SpaceX is one step closer to successfully launching its Starship Rocket to space by the end of 2020. The latest full-scale improved prototype of the high-performance Raptor Engine fired up successfully for the first time. The spacecraft survived the entire process and is now one step closer to being in space. Though the Raptor engine is not new, this new prototype is the most powerful object in the arsenal of the spacecraft since the beginning of the Starship program.
The Starship 4 (SN4) prototype static fire test is the latest rapid-fire propulsion test completed over a period of time. However, the Starship began its industrial production journey in late March. The SpaceX technology team started making structural integrations in the steel hull from the end of March 2020. But within a month’s time, SpaceX successfully finished off with developing the SN4 tank and engine section. But the nosecone and header tanks are still missing.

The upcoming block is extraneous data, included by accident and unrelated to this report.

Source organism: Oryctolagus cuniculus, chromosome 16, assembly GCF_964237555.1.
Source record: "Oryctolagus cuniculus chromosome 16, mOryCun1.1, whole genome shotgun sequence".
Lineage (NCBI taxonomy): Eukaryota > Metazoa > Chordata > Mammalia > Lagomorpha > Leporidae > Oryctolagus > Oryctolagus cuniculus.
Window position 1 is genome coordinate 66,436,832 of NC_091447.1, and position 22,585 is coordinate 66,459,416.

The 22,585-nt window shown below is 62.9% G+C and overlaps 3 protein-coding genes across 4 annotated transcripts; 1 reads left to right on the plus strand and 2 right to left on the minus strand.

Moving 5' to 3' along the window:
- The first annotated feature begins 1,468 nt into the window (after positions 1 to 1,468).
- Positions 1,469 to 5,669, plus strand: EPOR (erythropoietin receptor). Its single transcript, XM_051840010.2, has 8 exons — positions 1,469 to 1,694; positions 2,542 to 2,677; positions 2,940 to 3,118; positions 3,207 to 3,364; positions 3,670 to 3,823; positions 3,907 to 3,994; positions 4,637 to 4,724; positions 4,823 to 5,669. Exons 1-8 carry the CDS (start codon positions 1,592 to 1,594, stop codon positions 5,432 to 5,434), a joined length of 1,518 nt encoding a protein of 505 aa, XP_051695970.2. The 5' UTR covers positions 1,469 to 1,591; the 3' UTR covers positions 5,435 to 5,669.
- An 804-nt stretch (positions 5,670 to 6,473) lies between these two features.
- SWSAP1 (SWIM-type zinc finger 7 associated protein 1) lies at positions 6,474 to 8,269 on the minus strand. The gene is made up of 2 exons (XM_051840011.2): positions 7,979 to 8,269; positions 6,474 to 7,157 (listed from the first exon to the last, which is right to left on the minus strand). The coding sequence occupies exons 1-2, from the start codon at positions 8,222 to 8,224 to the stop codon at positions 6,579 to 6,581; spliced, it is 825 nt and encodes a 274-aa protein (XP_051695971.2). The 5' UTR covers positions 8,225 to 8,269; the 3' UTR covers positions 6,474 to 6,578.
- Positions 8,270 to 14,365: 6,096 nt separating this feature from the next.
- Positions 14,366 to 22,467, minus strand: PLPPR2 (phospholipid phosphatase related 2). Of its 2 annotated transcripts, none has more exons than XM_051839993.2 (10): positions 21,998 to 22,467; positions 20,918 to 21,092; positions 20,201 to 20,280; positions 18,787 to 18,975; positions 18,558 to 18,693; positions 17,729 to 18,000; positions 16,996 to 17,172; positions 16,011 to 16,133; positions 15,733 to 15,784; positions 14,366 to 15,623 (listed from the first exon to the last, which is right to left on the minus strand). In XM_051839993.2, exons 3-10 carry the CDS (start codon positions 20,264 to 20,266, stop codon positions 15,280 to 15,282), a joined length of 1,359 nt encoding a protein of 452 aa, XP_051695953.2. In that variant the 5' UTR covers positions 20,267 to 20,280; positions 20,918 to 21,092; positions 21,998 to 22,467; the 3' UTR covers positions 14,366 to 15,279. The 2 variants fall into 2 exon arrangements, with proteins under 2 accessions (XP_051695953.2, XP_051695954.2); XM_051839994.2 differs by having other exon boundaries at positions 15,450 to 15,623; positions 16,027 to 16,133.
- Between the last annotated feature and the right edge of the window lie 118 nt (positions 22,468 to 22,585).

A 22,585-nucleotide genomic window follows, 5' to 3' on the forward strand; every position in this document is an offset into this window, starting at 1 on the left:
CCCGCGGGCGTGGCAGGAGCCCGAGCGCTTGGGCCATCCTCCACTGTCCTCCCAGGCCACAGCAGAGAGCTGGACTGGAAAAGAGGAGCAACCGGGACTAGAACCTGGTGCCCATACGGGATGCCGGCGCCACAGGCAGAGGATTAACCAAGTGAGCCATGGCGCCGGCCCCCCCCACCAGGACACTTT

SN4 🔥 soon. Raptor looks so smōl. pic.twitter.com/WcMdo6wAtj
— Elon Musk (@elonmusk) May 4, 2020
SpaceX Starship SN4: Raptor Engine test
On April 26, 2020, Starship SN4 became the first fully scaled prototype to survive the infamous “cryogenic proof test“. In this test, the aircraft’s oxygen supply and methane are replaced with non-inflammable liquid nitrogen. Though the SN4 had a pressure base of 4.9 bar it still survived the small flight test. But normally the optimal pressure is between 7.8-8.5 bar for safe orbital flight operations.
The official page shows all details about the new Raptor Engine produced by SpaceX. With that crucial milestone now behind it, Starship SN4 – perhaps pending an additional test or two – should effectively be clear to begin preparations for a 150m (500 ft) hop test later this month.
Almost entirely contingent upon receiving a Federal Aviation Administration (FAA) launch license. The process will take several days, even weeks to complete. Starship already has landing legs installed and won’t need a nosecone for such a short and slow hop, but SpaceX may also need to install some kind of altitude control system (likely gas thrusters) before SN4 can safely fly.
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Suryapratim Ray is an engineer, author, robotics hobbyist, and an active Quoran. Being a technical blogger, he covers the good, bad, and ugly of science on a regular basis at Sciencenews18. In addition to his passion for writing, he’s equally keen on learning classical music.